The kittens were of course insanely cute, and were adopted within a few weeks. 

Now it's Peach's turn to get a home. While she tolerates the other cats in the room she shares with three others, she's not particularly thrilled with them, so she would probably prefer to be queen of her realm. I need to get some video of her. In the meantime she's a joy to have here, and it's so wonderful to look at her rounded-out well-fed form compared to her slim seat-of-her-fuzzy-pants-survival look with her batch of soon-to-be-feral kittens.

But nobody's feral. A guy looked out his window and cared.


Thursday, February 11, 2021

Turning the clock back on the house, one project at a time

 This is a door knob in the Owl House.

This is when I purchased replacements, in my baby steps to make the house look a bit more like a farmhouse again:

Here are new door knobs, finally up over 2 years later!

I actually found all of the stored-away new door knobs easily, which is a bit of a miracle given how long ago I purchased them. The first old knob was a bear to get off. It has no visible screws so I had to resort to YouTube. The others were easier. The new knobs that looked the simplest were actually the most complicated, and the glass knob, that came with lots of tiny bits and springs, was the easiest.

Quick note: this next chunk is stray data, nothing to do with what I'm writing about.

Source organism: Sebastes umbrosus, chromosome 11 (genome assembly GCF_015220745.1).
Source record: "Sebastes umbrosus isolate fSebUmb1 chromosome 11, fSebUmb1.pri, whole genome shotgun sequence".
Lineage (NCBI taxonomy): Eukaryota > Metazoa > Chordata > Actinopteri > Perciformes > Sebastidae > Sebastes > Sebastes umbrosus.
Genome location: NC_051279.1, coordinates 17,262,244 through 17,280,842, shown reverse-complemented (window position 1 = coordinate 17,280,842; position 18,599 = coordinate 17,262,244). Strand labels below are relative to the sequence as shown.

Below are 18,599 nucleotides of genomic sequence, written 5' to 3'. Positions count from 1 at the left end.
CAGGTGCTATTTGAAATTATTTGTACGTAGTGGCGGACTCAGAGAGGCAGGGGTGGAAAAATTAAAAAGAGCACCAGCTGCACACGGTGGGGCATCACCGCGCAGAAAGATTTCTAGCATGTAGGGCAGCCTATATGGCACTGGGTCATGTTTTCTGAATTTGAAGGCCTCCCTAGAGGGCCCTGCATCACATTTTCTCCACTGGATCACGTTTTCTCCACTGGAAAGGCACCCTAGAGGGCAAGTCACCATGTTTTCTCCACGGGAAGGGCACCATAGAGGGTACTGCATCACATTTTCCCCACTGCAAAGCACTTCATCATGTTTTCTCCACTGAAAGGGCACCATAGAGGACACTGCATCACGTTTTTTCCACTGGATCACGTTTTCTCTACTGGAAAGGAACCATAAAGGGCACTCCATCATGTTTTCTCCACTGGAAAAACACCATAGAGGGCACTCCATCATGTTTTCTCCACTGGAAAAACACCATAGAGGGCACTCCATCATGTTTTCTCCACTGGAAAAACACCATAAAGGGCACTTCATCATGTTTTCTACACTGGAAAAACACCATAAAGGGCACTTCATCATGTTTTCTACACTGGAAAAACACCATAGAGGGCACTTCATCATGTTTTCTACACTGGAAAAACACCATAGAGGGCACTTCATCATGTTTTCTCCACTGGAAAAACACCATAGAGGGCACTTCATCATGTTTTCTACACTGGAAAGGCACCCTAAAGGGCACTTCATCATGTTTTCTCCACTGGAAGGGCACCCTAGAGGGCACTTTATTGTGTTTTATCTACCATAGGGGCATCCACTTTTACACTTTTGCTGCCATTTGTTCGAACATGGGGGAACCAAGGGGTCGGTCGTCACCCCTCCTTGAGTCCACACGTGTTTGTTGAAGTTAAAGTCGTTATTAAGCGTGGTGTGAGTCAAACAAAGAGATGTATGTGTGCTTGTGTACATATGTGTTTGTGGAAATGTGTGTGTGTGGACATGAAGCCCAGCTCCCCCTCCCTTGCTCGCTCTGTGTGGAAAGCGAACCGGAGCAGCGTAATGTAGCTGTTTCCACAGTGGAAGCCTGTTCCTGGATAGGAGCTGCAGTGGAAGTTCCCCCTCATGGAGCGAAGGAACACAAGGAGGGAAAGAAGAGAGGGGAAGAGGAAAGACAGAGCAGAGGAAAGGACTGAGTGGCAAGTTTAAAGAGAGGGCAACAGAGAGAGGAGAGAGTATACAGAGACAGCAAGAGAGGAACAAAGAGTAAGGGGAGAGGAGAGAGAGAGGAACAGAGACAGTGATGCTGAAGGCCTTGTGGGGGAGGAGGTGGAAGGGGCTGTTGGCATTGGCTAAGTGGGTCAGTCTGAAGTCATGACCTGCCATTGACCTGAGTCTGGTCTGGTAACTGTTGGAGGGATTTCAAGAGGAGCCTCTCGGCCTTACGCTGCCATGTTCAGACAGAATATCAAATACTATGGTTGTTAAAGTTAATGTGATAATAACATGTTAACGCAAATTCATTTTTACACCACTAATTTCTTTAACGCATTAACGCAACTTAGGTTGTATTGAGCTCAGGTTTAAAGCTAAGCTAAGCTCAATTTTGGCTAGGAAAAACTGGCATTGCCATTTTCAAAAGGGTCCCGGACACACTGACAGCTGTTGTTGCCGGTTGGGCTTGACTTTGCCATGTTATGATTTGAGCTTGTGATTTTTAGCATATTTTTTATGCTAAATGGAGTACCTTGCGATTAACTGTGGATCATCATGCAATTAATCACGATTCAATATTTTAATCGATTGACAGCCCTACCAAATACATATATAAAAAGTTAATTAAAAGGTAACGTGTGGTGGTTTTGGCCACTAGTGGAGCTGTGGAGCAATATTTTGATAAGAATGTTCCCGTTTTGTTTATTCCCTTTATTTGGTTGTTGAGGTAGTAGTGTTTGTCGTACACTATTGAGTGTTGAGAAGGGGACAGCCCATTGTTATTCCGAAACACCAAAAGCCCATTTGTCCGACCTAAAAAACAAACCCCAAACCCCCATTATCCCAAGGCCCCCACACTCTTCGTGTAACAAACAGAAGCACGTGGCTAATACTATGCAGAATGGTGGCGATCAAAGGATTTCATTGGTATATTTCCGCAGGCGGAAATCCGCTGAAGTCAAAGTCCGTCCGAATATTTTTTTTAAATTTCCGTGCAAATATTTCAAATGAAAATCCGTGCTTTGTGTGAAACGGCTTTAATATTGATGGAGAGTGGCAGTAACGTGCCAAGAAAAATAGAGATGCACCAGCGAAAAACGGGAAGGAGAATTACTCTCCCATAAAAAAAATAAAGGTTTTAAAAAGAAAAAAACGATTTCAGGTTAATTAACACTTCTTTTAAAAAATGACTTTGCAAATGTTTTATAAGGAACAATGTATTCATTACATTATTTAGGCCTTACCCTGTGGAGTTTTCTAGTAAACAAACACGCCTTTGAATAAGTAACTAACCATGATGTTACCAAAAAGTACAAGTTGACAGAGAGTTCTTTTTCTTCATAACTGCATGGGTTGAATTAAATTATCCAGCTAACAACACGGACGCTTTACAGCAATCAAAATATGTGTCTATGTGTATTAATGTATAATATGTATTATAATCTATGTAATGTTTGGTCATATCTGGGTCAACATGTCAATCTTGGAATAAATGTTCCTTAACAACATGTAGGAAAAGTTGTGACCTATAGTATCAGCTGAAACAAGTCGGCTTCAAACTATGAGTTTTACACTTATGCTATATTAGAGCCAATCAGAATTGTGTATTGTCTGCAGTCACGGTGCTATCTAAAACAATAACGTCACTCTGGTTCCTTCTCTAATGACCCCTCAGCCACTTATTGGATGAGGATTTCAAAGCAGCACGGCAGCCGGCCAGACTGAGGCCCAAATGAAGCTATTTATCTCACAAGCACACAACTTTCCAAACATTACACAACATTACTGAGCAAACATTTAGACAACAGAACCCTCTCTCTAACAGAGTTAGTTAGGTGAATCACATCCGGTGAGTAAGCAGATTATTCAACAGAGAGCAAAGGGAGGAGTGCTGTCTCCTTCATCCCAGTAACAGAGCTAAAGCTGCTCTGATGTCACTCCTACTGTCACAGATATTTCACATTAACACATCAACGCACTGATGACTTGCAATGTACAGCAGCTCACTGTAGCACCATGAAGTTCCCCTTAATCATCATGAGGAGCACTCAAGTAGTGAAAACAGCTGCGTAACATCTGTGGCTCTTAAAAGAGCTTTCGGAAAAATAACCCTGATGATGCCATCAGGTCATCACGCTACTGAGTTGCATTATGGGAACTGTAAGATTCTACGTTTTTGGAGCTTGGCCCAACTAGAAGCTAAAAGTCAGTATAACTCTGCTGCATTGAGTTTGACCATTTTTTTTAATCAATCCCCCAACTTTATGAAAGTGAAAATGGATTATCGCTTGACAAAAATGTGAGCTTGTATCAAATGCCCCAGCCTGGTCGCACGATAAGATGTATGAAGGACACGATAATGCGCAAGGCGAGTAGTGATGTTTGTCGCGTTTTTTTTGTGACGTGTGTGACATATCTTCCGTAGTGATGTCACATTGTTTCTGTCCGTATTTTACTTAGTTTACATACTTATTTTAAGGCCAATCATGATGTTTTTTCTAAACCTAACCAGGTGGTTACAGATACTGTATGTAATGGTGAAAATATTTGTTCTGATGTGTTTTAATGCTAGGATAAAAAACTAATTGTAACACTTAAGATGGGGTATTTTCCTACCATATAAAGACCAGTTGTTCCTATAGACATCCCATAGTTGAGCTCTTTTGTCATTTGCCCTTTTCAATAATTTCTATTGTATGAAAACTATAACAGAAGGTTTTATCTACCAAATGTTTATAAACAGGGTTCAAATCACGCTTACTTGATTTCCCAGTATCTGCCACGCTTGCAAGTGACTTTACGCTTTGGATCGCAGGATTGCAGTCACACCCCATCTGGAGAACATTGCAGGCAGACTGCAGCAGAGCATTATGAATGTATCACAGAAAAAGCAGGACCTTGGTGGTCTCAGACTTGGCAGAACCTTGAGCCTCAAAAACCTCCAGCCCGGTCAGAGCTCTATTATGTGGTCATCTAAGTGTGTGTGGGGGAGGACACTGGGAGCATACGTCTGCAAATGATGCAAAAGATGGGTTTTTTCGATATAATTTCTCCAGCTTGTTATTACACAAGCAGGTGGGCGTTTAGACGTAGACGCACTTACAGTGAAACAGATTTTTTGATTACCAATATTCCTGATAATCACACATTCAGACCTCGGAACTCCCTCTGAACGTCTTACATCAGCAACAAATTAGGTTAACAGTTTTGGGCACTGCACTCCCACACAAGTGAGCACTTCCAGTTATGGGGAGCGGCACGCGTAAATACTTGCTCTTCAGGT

So that's one more project with pieces rattling around that is out of the way, there are four less small boxes in my closet, and it's one less thing I look at in annoyance every single day.

Next up? Paint the doors, of course (I already painted around the knobs before I installed them).

Buster is unimpressed.


Sunday, February 7, 2021

Cats be gettin' all judgy like....


Orange cat with paw on hand on laptop

Anyone else getting the winter/COVID blahs? Wow. I feel like I'm swimming (unenthusiastically) through a fog. I've been trying to focus on getting a few things done (checkmark by checkmark) so that I don't pile more crap on that heap o' blah by falling behind on projects and day-to-day stuff. I need to at least keep creeping forward. 

Oliver can tell when I'm just noodling around, not actually getting anything productive done. Or maybe I just like to think he can. At any rate, he lets me know by plopping a paw -- or sometimes his entire butt -- on my hands.

We've had a shit-ton of snow. Some of your probably got whomped with it, too. It's time to take down this garden flag, I think, lest Mother Nature continue to take it literally. (If you are on your phone and you refuse to admit your eyes are getting old, like me, the flag reads "let it snow.")

Let it snow garden flag

So how are you getting through it all? I'm able to get myself outside to walk now and then by reminding myself that warm weather will be nice, but it will also bring ticks, and it's glorious to walk outside without having to strip and shower after every short hike or trip to the woodpile. If you've had motivational success with anything you've tried, let me know. I could use any techniques that have worked for you.